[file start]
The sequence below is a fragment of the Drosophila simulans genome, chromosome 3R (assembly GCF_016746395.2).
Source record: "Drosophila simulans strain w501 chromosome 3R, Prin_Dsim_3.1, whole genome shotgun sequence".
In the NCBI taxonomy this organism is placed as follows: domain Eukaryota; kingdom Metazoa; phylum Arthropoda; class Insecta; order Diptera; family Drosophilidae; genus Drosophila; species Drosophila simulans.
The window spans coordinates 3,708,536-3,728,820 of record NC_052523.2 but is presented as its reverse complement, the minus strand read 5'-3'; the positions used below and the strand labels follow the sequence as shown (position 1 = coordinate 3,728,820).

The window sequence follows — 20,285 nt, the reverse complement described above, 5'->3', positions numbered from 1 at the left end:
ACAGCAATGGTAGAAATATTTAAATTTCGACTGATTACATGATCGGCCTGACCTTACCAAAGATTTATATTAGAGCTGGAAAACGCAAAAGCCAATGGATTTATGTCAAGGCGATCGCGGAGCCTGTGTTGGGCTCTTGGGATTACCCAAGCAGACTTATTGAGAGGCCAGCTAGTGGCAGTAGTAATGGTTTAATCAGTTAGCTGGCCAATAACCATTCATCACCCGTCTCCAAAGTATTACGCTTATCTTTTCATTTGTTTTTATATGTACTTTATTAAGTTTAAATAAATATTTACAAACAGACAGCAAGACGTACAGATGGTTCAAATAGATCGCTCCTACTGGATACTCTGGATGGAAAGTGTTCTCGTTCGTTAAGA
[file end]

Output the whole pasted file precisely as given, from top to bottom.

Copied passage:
The sequence below is a fragment of the Drosophila simulans genome, chromosome 3R (assembly GCF_016746395.2).
Source record: "Drosophila simulans strain w501 chromosome 3R, Prin_Dsim_3.1, whole genome shotgun sequence".
In the NCBI taxonomy this organism is placed as follows: domain Eukaryota; kingdom Metazoa; phylum Arthropoda; class Insecta; order Diptera; family Drosophilidae; genus Drosophila; species Drosophila simulans.
The window spans coordinates 3,708,536-3,728,820 of record NC_052523.2 but is presented as its reverse complement, the minus strand read 5'-3'; the positions used below and the strand labels follow the sequence as shown (position 1 = coordinate 3,728,820).

The window sequence follows — 20,285 nt, the reverse complement described above, 5'->3', positions numbered from 1 at the left end:
ACAGCAATGGTAGAAATATTTAAATTTCGACTGATTACATGATCGGCCTGACCTTACCAAAGATTTATATTAGAGCTGGAAAACGCAAAAGCCAATGGATTTATGTCAAGGCGATCGCGGAGCCTGTGTTGGGCTCTTGGGATTACCCAAGCAGACTTATTGAGAGGCCAGCTAGTGGCAGTAGTAATGGTTTAATCAGTTAGCTGGCCAATAACCATTCATCACCCGTCTCCAAAGTATTACGCTTATCTTTTCATTTGTTTTTATATGTACTTTATTAAGTTTAAATAAATATTTACAAACAGACAGCAAGACGTACAGATGGTTCAAATAGATCGCTCCTACTGGATACTCTGGATGGAAAGTGTTCTCGTTCGTTAAGA